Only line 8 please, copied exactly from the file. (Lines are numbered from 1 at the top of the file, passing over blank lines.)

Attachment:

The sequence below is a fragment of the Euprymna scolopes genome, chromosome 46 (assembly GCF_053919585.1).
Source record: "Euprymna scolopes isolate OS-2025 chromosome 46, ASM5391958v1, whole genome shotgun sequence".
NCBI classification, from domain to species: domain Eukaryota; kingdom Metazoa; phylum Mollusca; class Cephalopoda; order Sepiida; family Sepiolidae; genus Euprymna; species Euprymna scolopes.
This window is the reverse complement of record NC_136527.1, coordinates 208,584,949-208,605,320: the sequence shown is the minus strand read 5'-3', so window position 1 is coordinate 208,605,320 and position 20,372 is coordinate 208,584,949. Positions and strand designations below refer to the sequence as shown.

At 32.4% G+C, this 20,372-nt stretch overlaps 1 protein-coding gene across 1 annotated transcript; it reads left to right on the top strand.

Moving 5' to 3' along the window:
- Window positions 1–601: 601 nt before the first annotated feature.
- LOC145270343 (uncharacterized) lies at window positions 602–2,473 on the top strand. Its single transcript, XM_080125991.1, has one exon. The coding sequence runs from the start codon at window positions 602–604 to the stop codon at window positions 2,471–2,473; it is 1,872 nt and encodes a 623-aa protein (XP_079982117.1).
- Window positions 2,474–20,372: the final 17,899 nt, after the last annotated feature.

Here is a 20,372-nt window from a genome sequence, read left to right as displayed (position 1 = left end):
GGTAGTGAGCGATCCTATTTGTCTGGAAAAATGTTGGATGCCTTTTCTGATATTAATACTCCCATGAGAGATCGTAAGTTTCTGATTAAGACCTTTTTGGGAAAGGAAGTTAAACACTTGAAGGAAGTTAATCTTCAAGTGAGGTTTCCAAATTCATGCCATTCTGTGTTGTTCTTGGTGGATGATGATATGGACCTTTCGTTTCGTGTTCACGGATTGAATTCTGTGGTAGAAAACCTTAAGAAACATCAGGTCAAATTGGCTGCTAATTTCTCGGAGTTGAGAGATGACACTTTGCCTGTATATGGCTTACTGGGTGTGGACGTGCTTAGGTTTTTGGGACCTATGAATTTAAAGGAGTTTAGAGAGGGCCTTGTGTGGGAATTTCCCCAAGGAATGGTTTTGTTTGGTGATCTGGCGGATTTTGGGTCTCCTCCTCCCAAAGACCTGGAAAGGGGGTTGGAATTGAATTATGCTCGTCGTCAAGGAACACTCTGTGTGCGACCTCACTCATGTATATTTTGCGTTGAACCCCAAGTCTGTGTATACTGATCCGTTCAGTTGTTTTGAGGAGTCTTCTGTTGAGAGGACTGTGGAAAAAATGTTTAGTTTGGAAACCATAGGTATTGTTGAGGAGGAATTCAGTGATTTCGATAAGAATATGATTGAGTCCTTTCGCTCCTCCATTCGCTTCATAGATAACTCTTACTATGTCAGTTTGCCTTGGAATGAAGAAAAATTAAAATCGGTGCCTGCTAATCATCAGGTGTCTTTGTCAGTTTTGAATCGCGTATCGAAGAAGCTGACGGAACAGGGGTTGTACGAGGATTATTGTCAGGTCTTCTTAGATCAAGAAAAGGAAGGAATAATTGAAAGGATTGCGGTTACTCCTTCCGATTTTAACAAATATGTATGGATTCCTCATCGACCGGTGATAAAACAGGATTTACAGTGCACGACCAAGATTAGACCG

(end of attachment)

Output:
- LOC145270343 (uncharacterized) lies at window positions 602–2,473 on the top strand. Its single transcript, XM_080125991.1, has one exon. The coding sequence runs from the start codon at window positions 602–604 to the stop codon at window positions 2,471–2,473; it is 1,872 nt and encodes a 623-aa protein (XP_079982117.1).